A silica toothpaste containing blue covarine: A new technological breakthrough in whitening
Unilever Oral Care, Bebington, Wirral, UK. International Dental Journal
(Impact Factor: 1.26).
10/2009; 59(5):284-8. DOI: 10.1922/IDJ_2261Joiner05
There continues to be a demand from consumers and patients for products that whiten teeth. These products are generally either peroxide-based bleaching formats to improve intrinsic tooth colour or whitening toothpastes with enhanced physical and chemical cleaning properties to remove and prevent extrinsic tooth stain. Through the understanding of colour science and its application to tooth colour a new approach to tooth whitening is now possible from toothpaste. This is achieved by the deposition of blue covarine onto the tooth surface where it changes the optical properties of the teeth such that their appearance is both measurably and perceivably whiter immediately after treatment. In vitro and in vivo studies confirm the efficacy of this whitening approach in a silica based whitening toothpaste containing blue covarine. In addition, this toothpaste has been shown not to have an undue degree of abrasivity to enamel or dentine compared to other relevant commercially available products, and is an efficacious source of fluoride.
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ABSTRACT: The aim of the present work is to analyze the standards of marketed cosmetic products which are largely consumed in day to day life of the people. The cosmeceutical should be tested for efficacy to ensure a proven skin benefit and also to substantiate marketing claims. The work was done by keeping the ideas of Bureau of Indian Standards to analyze the cosmetic products. The evaluation for the following cosmetics such as tooth pastes (Colgate, Closeup, Pepsodent, Vicco and Anchor) and face powders (Ponds, Eva, Fa, Cuticura and Spinz) are performed for their quality. All the marketed tooth pastes and face powders which had been evaluated complied with the standards specified by Bureau of Indian Standards. Hence all the selected marketed tooth pastes and selected face powders were found to be of good quality.
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ABSTRACT: To review and summarise the whitening agents contained within tooth whitening toothpaste formulations, their mode of action in tooth whitening, and the in vitro and clinical methods used to evaluate and demonstrate their efficacy.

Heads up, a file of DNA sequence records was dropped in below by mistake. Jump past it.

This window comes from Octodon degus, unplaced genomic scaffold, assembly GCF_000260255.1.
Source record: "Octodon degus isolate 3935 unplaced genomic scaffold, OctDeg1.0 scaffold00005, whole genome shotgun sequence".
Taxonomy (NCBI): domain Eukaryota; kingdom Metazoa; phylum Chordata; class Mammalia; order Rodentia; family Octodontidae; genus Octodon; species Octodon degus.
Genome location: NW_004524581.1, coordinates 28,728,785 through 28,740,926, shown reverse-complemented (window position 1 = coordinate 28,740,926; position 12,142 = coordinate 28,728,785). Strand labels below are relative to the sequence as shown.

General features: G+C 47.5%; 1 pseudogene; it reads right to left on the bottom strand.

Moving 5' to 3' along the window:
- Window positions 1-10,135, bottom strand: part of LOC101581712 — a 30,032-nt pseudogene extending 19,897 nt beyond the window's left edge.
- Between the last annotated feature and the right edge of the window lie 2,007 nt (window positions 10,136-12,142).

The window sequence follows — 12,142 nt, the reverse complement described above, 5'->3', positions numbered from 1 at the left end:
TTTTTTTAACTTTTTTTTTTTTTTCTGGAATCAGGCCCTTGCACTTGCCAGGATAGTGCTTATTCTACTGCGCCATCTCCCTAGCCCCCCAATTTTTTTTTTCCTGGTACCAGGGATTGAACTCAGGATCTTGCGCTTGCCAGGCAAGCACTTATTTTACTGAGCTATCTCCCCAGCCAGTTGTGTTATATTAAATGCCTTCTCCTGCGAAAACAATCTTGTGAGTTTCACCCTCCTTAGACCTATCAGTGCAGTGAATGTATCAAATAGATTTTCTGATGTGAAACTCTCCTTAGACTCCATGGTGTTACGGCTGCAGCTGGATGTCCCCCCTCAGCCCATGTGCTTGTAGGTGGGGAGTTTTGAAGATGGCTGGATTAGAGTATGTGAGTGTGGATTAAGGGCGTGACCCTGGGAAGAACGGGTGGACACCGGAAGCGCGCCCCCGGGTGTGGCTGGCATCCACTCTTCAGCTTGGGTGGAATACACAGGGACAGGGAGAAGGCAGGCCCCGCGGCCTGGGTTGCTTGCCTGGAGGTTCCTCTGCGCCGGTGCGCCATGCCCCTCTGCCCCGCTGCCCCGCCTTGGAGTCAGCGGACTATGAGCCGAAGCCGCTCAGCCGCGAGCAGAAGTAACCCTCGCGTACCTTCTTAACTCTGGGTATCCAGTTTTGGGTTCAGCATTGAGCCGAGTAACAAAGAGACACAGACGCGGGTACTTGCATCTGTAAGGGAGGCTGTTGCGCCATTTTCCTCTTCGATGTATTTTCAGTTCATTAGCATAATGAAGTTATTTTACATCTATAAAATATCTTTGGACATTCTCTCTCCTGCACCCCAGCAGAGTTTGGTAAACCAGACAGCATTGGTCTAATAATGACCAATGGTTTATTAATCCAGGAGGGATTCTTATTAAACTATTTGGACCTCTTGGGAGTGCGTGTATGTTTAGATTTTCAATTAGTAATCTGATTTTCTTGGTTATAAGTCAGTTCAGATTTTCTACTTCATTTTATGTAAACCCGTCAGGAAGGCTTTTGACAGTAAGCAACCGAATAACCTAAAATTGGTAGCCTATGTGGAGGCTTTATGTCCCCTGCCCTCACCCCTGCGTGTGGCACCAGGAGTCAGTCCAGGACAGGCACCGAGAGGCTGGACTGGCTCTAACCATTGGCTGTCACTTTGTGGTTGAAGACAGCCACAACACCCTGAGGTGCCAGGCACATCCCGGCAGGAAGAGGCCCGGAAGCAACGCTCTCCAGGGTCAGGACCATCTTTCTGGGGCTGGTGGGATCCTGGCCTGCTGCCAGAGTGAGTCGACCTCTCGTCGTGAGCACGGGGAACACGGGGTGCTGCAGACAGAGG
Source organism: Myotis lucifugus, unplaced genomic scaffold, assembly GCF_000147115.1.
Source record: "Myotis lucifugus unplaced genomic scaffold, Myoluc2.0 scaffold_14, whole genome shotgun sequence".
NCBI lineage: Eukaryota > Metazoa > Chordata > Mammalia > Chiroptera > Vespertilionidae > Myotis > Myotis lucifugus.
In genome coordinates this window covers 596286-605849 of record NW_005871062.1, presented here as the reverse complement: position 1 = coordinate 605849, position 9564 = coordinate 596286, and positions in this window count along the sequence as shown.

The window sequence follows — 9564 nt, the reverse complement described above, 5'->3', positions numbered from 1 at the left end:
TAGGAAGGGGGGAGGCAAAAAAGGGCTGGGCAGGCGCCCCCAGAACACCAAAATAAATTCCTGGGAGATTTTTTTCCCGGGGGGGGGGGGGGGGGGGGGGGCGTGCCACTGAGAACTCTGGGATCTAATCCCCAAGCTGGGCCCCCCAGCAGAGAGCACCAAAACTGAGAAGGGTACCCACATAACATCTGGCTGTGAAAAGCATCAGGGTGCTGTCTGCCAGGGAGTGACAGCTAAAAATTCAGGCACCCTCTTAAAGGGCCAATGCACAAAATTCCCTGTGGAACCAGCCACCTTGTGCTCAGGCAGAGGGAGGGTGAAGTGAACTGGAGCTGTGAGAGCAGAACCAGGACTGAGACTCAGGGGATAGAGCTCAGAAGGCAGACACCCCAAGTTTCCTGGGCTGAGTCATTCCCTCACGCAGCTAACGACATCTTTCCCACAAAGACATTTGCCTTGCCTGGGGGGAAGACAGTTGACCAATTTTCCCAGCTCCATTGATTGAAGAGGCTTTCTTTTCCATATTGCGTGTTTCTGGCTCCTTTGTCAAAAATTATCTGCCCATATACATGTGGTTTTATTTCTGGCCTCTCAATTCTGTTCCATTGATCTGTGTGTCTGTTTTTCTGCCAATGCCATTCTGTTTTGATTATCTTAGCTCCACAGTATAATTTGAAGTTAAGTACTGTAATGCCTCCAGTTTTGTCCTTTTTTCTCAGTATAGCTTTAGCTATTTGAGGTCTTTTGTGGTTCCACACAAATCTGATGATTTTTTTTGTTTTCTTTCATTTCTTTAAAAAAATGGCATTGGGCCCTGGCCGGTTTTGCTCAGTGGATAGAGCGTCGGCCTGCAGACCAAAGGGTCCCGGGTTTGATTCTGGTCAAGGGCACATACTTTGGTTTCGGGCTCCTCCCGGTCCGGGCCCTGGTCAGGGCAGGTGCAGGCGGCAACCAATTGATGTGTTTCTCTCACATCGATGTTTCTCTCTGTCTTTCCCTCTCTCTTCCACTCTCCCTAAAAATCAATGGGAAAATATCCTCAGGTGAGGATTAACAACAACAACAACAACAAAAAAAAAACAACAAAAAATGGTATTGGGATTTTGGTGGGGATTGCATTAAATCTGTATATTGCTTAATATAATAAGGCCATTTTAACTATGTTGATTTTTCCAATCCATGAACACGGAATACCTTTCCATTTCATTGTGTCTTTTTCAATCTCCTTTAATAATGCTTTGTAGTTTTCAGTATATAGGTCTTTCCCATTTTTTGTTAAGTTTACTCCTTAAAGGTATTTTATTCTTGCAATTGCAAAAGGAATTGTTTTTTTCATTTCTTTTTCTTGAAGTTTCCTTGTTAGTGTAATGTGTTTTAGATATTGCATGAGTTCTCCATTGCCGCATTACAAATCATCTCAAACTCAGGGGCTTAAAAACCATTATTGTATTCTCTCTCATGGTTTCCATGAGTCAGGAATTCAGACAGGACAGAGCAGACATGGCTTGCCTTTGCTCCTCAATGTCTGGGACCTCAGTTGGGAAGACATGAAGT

Original scientific full papers or reviews listed in ISI Web of Science and Medline were included in this review using the search terms white*, toothpaste and dentifrice.
Due to the reported consumer and patient dissatisfaction with their perceived tooth color, toothpaste manufacturers have responded by developing a vast array of contemporary whitening toothpastes. One of the key functional ingredients in whitening toothpastes is the abrasive system. In general, these have been designed to give effective removal of extrinsic stains and help prevent tooth stains from reforming without undue abrasivity towards the dental hard tissues. Whitening toothpastes may contain additional agents that augment the abrasive cleaning by aiding the removal and/or prevention of extrinsic stains, for examples, peroxide, enzymes, citrate, pyrophosphate and hexametaphosphate, or optical agents such as blue covarine which can improve tooth whiteness following tooth brushing. In vitro methods used to evaluate tooth whitening efficacy typically determine the ability of a toothpaste formulation to remove/prevent model extrinsic stains on substrates such as enamel or hydroxyapatite or changes in the intrinsic color of tooth specimens. Clinical protocols for evaluating the efficacy of whitening toothpastes typically determine either stain removal or prevention, where changes in natural stain or chlorhexidine/tea induced stain are measured typically over 2-6 weeks. In some clinical studies the overall tooth color change was measured using techniques such as Vita shade guides, colorimeters and image analysis of digital photographs of teeth.
Journal of dentistry 01/2010; 38 Suppl 2(Suppl 2):e17-24. DOI:10.1016/j.jdent.2010.05.017 · 2.75 Impact Factor
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ABSTRACT: Several mouth rinses promising whiter smiles are on the market today. The aim of this study was to investigate the in vitro color recovery effects of six commercial mouth rinses on a stained universal composite resin. Sixty composite resin specimens were prepared with a universal composite resin (Filtek Z250), and baseline Commission Internationale de l'Eclairage L*a*b* color coordinates were measured by spectrophotometry. Specimens were subjected to two cycles of staining with coffee and cherry juice for 2 weeks, followed by immersion into mouth rinses (Listerine Whitening Vibrant, Scope White, Crest 3D White, Signal White Now, Oral-B 3D White, and Colgate Optic White). Changes in color coordinates were measured after staining and after 24- and 72-hour immersion periods. Color alterations were calculated both by CIEDE2000 and CIELAB formulas. Data were submitted to analysis of variance for repeated measures and Tukey's multiple comparison test. (α = 0.05). Immersion in colorant beverages caused perceptible discolorations on composite resin samples (ΔE00 > 2.25 and ΔEab* > 3.46). Immersion period and mouth rinses were significant factors for the color recovery procedure (p < 0.001). The interaction between immersion time and WMR was also significant (p < 0.001). The color recovery of composite resin was affected by the brand of mouth rinse and the period of immersion. This in vitro study revealed that tested mouth rinses are capable of recovering discolored composite resin colors after a prolonged exposure period.
Journal of Esthetic and Restorative Dentistry 06/2014; 26(4). DOI:10.1111/jerd.12107 · 0.81 Impact Factor
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